A restaurant is one business that caters to a customer’s taste, both literally and figuratively. Free and easy Wi-Fi not only lets customers get information about your establishment, but it also lets you do a better job of providing what they want — or even make them want something new. There are many ways you can influence behavior to help customer satisfaction and loyalty, and ultimately grow your business. Wi-Fi access is an increasingly important option in that toolbox.
Wi-Fi is Now a Requirement on the Menu
Most customers now expect free Wi-Fi at dining establishments, especially at cafes and fast/casual restaurants that are proliferating quickly these days. Wi-Fi is at or near the top of the list of key factors when people are deciding where to eat. With so much routine activity concentrated in everyone’s smartphones, most people don’t want to take a break from that when they stop for a snack, drink, or meal. Take a look around any coffee house or lunch spot – it’s a pretty small minority of patrons who are not on a phone or computer. The restaurant business is adjusting to the concept that reliable, free Wi-Fi can be more important than the food that they provide, but most are absolutely fine with that, given the marketing leverage it can provide.
Data is a Two-Way Street
So, how does a restaurant take advantage of customers using Wi-Fi? Obviously, if patrons have to log into an account to get Wi-Fi access, the business can extract an enormous amount of useful information. Purchasing patterns and history can be used to create real-time offers and special deals for similar products, prompting patrons to spend more.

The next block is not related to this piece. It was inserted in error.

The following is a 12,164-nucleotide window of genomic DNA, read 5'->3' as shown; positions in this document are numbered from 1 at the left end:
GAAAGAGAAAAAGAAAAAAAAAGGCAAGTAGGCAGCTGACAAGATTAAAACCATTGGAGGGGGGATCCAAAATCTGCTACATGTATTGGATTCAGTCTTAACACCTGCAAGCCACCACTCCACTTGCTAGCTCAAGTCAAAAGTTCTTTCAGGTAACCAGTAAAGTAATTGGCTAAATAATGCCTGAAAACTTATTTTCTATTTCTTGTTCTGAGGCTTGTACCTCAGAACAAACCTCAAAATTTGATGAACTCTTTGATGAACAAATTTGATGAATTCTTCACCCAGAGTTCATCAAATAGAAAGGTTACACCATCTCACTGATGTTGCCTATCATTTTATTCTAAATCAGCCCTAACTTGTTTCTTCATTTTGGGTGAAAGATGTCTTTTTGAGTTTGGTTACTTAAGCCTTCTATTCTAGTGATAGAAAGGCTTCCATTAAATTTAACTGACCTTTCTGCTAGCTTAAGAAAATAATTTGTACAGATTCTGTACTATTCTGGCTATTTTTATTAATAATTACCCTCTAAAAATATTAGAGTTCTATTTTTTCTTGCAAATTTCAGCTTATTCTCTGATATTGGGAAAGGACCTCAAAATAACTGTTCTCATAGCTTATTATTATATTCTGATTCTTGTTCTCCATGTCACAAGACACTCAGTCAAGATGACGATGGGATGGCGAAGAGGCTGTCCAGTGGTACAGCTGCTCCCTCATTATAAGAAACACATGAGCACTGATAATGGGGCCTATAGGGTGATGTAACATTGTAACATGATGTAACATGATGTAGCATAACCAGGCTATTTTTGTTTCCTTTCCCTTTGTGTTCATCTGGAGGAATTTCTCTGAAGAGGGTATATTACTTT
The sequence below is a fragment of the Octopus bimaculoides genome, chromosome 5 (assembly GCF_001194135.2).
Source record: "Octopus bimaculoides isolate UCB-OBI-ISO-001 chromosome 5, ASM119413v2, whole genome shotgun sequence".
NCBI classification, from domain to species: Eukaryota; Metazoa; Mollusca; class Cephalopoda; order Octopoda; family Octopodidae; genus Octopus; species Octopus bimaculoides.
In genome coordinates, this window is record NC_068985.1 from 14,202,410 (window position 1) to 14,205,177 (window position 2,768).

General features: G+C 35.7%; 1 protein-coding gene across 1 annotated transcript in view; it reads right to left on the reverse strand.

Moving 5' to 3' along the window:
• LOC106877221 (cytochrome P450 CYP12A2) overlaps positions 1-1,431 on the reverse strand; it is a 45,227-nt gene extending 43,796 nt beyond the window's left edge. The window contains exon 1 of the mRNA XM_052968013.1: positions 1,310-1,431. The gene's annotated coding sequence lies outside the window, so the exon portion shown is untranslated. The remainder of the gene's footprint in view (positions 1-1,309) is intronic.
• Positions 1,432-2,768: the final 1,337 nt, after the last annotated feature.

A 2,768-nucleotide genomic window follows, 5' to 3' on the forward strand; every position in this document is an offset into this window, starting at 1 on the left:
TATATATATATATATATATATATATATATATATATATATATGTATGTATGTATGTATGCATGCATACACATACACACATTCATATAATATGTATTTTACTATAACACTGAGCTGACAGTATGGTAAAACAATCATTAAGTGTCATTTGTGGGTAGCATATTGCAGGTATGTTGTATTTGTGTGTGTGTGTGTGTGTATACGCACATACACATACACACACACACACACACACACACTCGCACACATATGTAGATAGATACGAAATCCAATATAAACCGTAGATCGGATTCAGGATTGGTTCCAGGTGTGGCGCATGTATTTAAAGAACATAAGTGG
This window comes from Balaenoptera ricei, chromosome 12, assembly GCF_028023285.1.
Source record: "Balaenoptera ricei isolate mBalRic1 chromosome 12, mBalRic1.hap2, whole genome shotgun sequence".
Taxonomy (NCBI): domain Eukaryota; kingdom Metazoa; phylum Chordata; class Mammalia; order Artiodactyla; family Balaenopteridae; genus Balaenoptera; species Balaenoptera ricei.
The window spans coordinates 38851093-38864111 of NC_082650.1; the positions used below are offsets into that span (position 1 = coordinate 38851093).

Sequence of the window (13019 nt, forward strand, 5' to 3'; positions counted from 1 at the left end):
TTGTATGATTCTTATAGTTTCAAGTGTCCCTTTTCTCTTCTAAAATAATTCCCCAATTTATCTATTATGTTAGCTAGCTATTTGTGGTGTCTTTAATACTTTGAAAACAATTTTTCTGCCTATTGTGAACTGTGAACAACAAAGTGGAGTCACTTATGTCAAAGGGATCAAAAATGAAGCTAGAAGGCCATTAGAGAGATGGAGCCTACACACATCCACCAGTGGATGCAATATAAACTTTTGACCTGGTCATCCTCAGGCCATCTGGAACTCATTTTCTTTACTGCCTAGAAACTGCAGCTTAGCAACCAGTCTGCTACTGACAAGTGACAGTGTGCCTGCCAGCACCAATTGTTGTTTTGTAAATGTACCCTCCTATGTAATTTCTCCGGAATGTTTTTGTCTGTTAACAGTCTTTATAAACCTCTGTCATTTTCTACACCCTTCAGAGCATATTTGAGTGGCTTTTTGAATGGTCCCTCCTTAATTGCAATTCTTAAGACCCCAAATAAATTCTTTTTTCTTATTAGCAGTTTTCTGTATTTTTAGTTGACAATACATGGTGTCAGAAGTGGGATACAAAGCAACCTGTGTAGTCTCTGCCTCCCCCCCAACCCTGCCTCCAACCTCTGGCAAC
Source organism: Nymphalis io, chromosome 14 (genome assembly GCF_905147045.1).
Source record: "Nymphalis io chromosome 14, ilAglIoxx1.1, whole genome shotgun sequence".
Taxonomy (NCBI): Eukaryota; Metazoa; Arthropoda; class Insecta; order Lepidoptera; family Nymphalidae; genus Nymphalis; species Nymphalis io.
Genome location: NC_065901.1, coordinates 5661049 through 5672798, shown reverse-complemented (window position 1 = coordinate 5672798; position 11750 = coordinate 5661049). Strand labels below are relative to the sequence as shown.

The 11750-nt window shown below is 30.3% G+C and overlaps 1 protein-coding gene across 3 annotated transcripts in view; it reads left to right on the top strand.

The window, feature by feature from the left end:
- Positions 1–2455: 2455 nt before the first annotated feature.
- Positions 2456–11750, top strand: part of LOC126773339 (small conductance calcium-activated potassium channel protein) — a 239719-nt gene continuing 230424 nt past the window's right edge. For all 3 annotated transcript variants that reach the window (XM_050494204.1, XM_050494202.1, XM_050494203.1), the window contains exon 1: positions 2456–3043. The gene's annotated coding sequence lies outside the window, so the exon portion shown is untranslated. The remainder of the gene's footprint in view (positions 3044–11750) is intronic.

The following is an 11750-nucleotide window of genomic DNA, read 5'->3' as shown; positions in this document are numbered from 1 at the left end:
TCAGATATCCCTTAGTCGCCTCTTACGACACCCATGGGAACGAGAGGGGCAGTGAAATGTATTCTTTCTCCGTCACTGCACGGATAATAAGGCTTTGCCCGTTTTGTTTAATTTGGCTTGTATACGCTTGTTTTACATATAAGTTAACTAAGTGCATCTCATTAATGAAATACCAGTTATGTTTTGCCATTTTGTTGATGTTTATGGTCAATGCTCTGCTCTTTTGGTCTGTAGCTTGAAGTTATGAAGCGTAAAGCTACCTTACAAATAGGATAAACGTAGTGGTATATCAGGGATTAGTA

A restaurant, like any other business, should also make it very easy for customers to provide positive reviews or alert their networks to their experiences at your restaurant. Having your app on their phone makes that easy and keeps you in the forefront when they are deciding where to eat.
On a larger scale, a restaurant can gather useful cumulative data to create broader strategies. They could see, for example, that peak Wi-Fi usage is in the morning, or that long duration but low revenue business is mid-afternoon. Marketing efforts could be tailored to take more advantage of these customers. Perhaps morning Wi-Fi users could get a special deal on purchases at another time of day, which would encourage more and different business from already loyal customers. Similarly, the people sitting for hours with one coffee during a slow time could be presented with a deal that encourages them to buy something. A reminder of fresh products that appear with every half-hour of Wi-Fi usage could be an effective prod to those people. You don’t want to scare them away, but encouraging them to spend is fair game.
Targeting the Business Traveler Segment
One particular group that can be targeted with Wi-Fi is business travelers. Many business travelers are specifically looking for a place to park and do work for a bit between meetings or while waiting for a flight. These people are also often spending “other people’s money” on their expense accounts, so nudging them upward in their purchases while they are logged in can be a productive strategy, too.
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